(Pronounced "Bereseet") "In the beginning"
(Pronounced "Bara") created
(Pronounced "Elohim")- God
(Pronounced "et")- the marker for a direct object
(Pronounced "hashimayim") - the heavens
(Pronounced "veh-eht")- another marker of the direct object
(Pronounced "ha-ah-res")- the earth
(Pronounced "veh-he-ar-es")- and the earth
(Pronounced "hi-ya-ta")- was
(Pronounced "to-hu", rhymes with "tofu")- formless
(Pronounced "va-bo-hu")- and void/helter skelter/chaos
(Pronounced "vu-HO-sek")- (and) darkness
(Pronounced "al")- [was] on
(Pronounced "peh-neh" like penne)- the face/the surface
(Pronounced "teh-ho-um")- of the deep
(Pronounced "veh-ROO-ah")- and the spirit
(Pronounced "eh-lo-heem")- [of] God
(Pronounced "meh-rah-heh-pet")- moved, hovered
(Pronounced "al")- on
(Pronounced "peh-neh" like penne)- the face, the surface
(Pronounced "hah-may-im") - of the waters
In the creation narratives, what are three main characteristics that help distinguish the P source from the J source?
1. The P source (Gen 1:1-2:4a) refers to God as Elohim (a general name for God) and his creation as "bara" (an act of creation that only God can do). The J source (Gen 2:4b-3:24) refers to God as YHWH Elohim (putting both the tetragrammaton and the general name for God) and his creation as "yatzar" (a general term for making stuff, like you can "yatzar" your breakfast).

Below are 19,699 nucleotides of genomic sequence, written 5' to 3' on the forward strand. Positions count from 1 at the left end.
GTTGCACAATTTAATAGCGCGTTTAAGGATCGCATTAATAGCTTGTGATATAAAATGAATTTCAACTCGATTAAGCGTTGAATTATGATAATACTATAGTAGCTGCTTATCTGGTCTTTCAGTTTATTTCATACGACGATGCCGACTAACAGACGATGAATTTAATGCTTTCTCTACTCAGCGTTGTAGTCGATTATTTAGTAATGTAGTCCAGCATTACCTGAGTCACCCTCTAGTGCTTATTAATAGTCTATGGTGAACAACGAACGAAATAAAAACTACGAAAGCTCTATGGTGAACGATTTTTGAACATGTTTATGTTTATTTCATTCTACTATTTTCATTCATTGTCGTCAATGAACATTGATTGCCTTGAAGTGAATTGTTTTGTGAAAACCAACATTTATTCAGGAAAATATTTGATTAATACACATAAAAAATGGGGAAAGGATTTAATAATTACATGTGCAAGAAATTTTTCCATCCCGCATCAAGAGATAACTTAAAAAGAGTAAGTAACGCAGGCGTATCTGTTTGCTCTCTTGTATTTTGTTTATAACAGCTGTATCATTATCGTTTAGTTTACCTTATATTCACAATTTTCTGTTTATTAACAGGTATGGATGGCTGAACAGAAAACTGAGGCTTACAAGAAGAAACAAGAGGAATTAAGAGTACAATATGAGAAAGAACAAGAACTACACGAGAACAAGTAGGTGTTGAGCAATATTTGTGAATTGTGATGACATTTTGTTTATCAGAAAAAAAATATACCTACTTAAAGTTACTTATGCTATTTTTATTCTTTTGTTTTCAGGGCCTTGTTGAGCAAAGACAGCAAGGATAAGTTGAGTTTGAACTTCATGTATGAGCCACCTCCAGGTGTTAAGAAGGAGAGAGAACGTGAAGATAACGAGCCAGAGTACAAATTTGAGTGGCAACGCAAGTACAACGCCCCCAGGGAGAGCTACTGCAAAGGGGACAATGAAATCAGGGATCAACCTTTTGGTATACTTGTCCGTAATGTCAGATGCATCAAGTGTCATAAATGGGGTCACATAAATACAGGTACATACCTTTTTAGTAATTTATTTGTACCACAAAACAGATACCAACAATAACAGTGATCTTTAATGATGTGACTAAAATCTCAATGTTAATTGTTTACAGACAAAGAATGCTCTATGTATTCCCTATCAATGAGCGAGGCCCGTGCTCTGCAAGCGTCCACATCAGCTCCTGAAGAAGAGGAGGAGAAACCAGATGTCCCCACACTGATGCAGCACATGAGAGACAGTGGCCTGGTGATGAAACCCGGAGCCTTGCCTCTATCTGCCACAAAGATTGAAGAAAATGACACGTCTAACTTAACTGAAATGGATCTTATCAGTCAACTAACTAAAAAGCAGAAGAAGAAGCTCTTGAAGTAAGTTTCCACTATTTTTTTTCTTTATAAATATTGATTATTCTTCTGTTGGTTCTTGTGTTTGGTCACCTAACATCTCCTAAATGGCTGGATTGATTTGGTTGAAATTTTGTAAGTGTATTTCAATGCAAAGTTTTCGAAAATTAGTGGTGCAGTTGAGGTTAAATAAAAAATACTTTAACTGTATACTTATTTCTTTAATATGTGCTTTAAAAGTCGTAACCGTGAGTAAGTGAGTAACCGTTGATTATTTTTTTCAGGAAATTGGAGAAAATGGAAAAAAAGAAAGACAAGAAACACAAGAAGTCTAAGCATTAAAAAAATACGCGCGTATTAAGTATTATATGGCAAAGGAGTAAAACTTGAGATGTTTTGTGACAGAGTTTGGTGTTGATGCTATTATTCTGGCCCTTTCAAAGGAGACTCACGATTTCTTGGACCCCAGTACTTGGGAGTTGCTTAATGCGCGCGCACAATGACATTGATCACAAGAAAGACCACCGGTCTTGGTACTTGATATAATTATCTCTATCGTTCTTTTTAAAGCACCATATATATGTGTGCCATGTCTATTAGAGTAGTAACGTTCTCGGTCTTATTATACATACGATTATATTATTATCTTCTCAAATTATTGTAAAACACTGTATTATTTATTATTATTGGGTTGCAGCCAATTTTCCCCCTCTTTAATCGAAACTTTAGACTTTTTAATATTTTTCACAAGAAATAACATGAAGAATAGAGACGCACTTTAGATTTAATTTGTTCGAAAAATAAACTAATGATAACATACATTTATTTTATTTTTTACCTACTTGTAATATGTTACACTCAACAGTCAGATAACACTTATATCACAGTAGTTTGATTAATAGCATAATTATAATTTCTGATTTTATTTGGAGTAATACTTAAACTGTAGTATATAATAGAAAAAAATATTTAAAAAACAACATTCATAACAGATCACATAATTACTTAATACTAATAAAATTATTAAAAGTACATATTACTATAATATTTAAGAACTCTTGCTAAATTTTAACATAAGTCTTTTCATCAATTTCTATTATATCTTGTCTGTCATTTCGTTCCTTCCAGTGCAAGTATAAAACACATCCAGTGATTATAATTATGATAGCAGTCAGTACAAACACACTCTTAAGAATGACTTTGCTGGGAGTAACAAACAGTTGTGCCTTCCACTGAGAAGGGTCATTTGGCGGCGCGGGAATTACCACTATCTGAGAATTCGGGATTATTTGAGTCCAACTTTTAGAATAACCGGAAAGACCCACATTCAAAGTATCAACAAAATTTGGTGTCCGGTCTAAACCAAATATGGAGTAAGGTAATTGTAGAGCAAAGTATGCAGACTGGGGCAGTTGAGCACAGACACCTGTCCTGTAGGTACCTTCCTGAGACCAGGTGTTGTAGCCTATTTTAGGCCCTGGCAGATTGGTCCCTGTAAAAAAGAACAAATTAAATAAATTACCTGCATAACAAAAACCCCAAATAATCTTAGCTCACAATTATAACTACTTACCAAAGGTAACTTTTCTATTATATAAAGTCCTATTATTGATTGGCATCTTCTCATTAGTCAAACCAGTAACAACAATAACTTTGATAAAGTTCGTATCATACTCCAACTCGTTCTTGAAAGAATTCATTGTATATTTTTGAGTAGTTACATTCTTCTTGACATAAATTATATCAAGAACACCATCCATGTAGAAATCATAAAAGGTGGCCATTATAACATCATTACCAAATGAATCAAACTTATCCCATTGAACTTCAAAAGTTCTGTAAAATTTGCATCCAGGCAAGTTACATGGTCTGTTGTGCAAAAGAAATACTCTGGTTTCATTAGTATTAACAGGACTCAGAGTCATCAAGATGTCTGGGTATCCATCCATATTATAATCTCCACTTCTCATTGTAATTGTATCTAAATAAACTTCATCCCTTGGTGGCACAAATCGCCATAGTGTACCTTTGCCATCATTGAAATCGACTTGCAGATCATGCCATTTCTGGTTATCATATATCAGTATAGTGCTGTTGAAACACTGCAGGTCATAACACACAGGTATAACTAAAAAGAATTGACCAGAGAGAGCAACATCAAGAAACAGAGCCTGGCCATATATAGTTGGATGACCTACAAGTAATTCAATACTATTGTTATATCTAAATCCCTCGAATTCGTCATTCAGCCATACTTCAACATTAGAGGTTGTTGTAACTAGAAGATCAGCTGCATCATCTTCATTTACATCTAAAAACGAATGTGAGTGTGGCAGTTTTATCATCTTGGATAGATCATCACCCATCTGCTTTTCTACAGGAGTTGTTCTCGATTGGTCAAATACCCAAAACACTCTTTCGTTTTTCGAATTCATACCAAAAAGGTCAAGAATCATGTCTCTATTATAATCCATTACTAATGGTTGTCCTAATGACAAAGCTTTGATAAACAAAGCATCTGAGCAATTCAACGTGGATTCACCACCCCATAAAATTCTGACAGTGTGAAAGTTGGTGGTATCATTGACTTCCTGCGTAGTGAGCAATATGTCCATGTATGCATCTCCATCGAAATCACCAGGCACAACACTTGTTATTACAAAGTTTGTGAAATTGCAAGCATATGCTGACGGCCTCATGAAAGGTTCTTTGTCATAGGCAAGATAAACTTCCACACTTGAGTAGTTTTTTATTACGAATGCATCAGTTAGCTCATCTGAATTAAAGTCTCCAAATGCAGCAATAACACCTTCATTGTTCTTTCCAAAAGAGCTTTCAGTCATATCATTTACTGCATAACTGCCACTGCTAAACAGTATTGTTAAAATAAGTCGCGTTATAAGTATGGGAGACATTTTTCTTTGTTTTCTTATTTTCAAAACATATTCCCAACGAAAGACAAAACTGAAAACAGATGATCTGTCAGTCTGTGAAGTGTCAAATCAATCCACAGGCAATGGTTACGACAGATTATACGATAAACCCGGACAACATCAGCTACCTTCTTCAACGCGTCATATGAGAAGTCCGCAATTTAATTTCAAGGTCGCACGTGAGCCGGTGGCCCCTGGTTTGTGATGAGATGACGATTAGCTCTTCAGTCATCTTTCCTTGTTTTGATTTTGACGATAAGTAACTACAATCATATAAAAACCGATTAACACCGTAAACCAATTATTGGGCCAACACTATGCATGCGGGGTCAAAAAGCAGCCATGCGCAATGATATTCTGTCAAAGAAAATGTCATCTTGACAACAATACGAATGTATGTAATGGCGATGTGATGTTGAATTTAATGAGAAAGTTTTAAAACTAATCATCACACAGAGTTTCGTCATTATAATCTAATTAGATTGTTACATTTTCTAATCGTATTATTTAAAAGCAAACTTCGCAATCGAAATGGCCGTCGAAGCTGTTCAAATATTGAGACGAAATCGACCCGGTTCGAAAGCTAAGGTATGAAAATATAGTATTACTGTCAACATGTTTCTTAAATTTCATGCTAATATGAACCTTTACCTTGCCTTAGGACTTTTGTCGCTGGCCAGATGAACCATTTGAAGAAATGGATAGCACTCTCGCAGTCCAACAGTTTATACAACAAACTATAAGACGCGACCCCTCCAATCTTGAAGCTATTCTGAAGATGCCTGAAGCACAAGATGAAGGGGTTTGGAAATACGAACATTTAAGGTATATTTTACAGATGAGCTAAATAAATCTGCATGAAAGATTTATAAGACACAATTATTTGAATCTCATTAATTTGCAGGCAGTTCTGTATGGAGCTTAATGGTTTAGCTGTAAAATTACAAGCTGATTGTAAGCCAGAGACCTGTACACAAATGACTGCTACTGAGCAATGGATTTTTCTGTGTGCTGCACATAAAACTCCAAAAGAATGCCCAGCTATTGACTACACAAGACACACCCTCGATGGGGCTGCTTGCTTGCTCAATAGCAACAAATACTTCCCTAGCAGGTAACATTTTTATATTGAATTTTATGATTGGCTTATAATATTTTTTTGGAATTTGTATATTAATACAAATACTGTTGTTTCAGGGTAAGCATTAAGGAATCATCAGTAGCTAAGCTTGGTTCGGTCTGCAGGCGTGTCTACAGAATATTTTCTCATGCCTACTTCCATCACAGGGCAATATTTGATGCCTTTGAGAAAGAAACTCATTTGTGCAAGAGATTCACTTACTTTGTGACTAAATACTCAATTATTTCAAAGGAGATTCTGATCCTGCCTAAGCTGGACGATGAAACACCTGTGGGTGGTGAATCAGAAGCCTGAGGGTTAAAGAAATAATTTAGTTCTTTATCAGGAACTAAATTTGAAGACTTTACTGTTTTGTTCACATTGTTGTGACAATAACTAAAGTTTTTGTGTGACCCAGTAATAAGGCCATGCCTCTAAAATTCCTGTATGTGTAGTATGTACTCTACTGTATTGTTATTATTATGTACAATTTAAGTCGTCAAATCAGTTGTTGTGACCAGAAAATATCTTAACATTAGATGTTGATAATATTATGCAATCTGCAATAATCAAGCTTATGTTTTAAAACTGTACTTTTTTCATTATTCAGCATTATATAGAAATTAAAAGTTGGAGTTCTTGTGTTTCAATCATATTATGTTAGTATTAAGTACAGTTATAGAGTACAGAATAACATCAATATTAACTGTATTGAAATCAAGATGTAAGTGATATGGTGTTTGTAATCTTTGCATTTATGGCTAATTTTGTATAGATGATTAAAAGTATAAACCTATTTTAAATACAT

2. The order of creation differs between the two accounts. In P, the order goes from (light and darkness to the dome to separate the waters to) plants to animals to humankind. In J, the order goes from Adam to plants and animals to creating the woman.
3. J characterizes God's creative process as coming down and getting God's hands dirty in an improvisational way. P characterizes God's creative process as orderly, decisive, and clear.
Identify and state the significance of the concept of etiology.
1. Etiology is a story that explains how something came to be.
2. Etiology is a major part of the J account in Genesis explaining why men labor to hard in the fields, why women have such pain in childbirth, why snakes slither, and so much more. Etiology is not limited to Genesis nor is it limited to Hebrew scripture among the cultures of the Ancient Near East, and etiological narratives should be read as an origin narrative (as opposed to reading the front page of the New York Times).